US tightens screws on Pakistan with $10 million bounty
Yesterday the US announced a $10 million bounty for Hafiz Mohammad Saeed, the leader of the militant group Lashkar-e-Taiba who lives openly in Pakistan.
• A daily summary of global reports on security issues.Skip to next paragraph
China sends warplanes into East China Sea airzone
American B-52s flout China's newly declared airspace
Syria peace talks a harder sell than Iran negotiations (+video)
Thai protesters occupy ministries in disobedience campaign (+video)
London captivity shows trafficking is pervasive
Subscribe Today to the Monitor
The US has offered a $10 million bounty for the Pakistani militant accused of plotting the 2008 terror attack in Mumbai, which killed 166 people, including several US citizens. The move was welcomed in India, but could anger rival Pakistan, which has been considering changes to its fraught relationship with the US.
Hafiz Mohammad Saeed lives openly in Pakistan, occasionally giving speeches and appearing on talk shows, and founded the Pakistani militant group Lashkar-e-Taiba (LeT) in the 1980s. The US considers it a terrorist group and Pakistan officially banned LeT in 2002 under US pressure, but the group still operates relatively freely in Pakistan, Associated Press reports.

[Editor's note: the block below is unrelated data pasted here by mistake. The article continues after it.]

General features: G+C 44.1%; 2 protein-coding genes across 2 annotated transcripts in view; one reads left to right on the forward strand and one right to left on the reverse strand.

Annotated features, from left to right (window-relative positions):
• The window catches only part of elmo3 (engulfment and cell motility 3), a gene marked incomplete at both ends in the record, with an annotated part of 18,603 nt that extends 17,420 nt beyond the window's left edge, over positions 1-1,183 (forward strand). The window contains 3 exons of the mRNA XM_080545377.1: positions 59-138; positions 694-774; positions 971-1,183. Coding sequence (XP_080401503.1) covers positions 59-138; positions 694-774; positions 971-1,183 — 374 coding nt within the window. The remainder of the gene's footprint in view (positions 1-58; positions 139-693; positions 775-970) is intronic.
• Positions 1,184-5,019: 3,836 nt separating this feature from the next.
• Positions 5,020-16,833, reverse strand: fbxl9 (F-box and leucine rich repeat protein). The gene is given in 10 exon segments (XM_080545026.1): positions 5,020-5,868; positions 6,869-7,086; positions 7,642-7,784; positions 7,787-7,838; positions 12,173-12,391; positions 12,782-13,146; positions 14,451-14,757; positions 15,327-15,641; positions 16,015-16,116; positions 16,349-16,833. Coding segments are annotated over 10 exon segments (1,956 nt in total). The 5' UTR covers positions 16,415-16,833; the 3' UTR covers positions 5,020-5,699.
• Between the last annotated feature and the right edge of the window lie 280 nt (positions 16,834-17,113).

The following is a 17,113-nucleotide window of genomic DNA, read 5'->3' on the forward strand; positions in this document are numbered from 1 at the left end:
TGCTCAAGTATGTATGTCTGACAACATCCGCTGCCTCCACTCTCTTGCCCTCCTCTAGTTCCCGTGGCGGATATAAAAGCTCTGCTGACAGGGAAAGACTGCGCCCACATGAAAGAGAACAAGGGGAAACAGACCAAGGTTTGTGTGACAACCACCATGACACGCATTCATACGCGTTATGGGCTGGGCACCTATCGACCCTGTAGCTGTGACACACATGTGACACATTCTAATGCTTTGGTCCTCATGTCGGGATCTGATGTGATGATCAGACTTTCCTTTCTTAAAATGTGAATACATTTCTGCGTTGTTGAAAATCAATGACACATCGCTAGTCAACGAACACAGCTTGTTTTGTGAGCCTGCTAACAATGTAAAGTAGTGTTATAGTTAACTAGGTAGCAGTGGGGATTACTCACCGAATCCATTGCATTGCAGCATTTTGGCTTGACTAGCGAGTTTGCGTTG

India, which has struggled to contain and punish terror attacks on its soil, welcomed the news of the US bounty and held it up as proof that Pakistan harbors terrorists, the Indian Express reports.
“I think it has become clear before the world and everybody recognises that a terror mastermind, who was instrumental in terror attacks, is being sheltered and harboured there (Pakistan),” Home Secretary RK Singh said. “We welcome it. It is a very good step. It is absolutely appropriate and necessary. I hope this move will add pressure on Pakistan to act."
The New York Times reports that Saeed lives openly on the outskirts of Lahore and previous attempts to prosecute him have failed, as did efforts to put him under house arrest. “Hafiz Saeed and his aides are not fugitives. They are not living a secret life. They are living in Pakistan as free members of society,” said Hafiz Muhammad Masood, the central information secretary with the social welfare arm of LeT, Jamaat-ud-Dawa.
The bounty on Saeed could further upset an already endangered counterterrorism partnership between the US and Pakistan. After an accidental US strike on Pakistani troops in November, Pakistan closed its Afghanistan border crossings to US supplies bound for NATO troops there. It also blocked access to an air base the US formerly used to launch drone strikes.